When Kona Shen returned to the United States in 2014 after several years in Haiti, a country was waiting for her, fighting the brutality of the police. Shen knew that her next project should be something that would help solve this problem. After graduating from Stanford University, she joined fellow student Mustafa Abdul-Hamid to find out which is the most effective way to communicate with police departments.
The result is the My90 platform, which allows people to communicate anonymously with local police departments. Anyone stopped on the road, accused of something or searched, as well as those who just want to share their experiences, has the right to speak. My90 assists in the work of Black Lives Matter and other activist groups, opening a new line of communication between communities and law enforcement agencies.
The name of the project was invented on the basis of statistics: "90% of the history is lost when the public and the police interact." The startup does not have its own application - communication takes place via two-way text messages. Therefore, users do not need to have a smartphone to share their experiences. "We are trying to use the most accessible technologies, such as text messages. This allows us not only to reach more audiences, but also to attract people who do not interact with platforms such as Nextdoor, "said Shen, referring to the neighborhood app that was criticized for being a haven for racism.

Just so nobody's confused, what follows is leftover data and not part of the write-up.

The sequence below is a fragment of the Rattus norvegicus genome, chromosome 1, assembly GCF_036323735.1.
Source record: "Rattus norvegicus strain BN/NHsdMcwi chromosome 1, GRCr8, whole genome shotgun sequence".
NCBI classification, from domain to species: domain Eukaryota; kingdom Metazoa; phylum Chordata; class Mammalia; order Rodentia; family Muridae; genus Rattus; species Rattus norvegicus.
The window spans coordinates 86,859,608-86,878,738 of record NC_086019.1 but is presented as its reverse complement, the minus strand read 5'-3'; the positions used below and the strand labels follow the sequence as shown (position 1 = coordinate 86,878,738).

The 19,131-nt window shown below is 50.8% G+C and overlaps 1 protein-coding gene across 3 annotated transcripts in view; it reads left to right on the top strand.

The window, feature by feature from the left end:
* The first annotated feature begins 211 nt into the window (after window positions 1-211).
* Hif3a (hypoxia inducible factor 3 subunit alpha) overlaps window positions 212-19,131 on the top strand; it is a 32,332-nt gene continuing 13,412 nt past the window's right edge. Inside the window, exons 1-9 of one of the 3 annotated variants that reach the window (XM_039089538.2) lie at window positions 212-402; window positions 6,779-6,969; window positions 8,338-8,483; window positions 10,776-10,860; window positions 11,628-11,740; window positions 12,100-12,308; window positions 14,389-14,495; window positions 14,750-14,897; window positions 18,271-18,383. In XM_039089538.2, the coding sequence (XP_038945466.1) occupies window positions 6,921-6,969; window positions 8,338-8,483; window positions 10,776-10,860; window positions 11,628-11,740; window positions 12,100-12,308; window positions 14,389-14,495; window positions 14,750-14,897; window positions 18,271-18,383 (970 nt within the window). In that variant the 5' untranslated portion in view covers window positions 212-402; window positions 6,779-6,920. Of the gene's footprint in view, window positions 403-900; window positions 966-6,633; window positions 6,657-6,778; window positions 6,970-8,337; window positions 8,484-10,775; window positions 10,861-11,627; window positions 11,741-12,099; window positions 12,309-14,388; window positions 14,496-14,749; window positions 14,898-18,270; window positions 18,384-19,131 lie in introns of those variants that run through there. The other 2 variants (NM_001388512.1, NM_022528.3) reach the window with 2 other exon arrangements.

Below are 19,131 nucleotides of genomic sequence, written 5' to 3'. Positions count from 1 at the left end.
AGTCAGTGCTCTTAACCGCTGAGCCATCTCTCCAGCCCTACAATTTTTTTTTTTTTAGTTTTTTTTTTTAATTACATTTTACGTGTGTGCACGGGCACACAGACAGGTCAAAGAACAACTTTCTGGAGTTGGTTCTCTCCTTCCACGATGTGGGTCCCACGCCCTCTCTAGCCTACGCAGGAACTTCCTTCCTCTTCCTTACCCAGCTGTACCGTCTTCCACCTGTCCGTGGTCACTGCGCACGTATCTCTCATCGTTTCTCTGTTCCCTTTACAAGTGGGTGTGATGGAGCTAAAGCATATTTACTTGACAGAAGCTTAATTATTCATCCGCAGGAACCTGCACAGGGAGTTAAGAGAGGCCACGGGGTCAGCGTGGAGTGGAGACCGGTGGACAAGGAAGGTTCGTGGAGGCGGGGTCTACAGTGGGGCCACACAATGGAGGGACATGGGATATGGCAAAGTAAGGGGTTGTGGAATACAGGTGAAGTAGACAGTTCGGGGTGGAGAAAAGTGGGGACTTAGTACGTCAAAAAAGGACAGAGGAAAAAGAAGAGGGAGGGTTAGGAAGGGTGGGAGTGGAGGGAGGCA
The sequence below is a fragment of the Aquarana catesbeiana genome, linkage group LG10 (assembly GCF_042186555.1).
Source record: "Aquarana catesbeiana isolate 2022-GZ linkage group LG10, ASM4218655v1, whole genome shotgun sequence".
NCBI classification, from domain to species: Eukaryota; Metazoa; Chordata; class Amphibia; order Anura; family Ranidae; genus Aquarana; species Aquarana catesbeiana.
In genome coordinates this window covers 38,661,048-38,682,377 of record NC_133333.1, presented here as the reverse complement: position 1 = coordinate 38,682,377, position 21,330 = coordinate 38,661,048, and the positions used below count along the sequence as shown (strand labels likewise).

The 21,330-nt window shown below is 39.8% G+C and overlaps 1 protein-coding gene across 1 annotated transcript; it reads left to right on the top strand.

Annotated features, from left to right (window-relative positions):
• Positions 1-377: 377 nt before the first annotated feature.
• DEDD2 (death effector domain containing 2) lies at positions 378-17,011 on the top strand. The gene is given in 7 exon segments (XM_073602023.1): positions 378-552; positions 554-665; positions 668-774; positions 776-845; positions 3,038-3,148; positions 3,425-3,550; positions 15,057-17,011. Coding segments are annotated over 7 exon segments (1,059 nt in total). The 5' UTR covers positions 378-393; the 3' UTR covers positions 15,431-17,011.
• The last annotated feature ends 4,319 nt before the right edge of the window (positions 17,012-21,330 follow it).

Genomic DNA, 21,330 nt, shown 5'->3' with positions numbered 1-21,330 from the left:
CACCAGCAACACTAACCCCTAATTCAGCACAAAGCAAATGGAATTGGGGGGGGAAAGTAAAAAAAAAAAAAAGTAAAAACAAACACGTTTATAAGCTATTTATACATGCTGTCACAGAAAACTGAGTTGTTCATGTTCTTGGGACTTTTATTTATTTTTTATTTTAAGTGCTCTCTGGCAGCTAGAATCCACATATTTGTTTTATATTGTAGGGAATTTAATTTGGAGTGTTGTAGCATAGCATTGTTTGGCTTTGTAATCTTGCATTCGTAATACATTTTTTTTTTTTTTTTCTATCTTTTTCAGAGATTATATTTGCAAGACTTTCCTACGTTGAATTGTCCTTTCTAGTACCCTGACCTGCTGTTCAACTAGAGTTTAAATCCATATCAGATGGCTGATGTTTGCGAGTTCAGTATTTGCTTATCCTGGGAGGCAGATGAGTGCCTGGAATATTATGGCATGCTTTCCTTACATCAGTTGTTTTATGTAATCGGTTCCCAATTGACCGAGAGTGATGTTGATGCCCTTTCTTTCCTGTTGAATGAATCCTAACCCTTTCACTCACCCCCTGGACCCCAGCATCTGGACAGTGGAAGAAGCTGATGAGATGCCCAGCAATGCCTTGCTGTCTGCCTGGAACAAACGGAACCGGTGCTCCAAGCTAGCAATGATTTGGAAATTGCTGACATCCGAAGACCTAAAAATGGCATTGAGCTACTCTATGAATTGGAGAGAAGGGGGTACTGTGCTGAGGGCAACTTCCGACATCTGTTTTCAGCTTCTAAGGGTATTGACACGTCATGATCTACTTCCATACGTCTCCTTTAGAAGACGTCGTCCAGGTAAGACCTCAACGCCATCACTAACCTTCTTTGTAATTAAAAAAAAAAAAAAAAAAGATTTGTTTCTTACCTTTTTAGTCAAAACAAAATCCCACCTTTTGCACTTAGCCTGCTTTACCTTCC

The whole point of the project is to give people the opportunity to anonymously express their opinion about the professionalism and fairness of law enforcement agencies. They, in turn, receive feedback and can somehow react to the received messages. My90 began its pilot program in the summer of 2016 and now works with law enforcement in Santa Clara and San Jose, California; Pascoe, Washington; Indianapolis; and Irving, Texas. My90 continues to evolve, and for the expansion of the program, the developers plan to collect venture investments that will help cover even more cities and US states.
It was recently reported that a technical startup for plastic recycling is struggling with waste in Africa.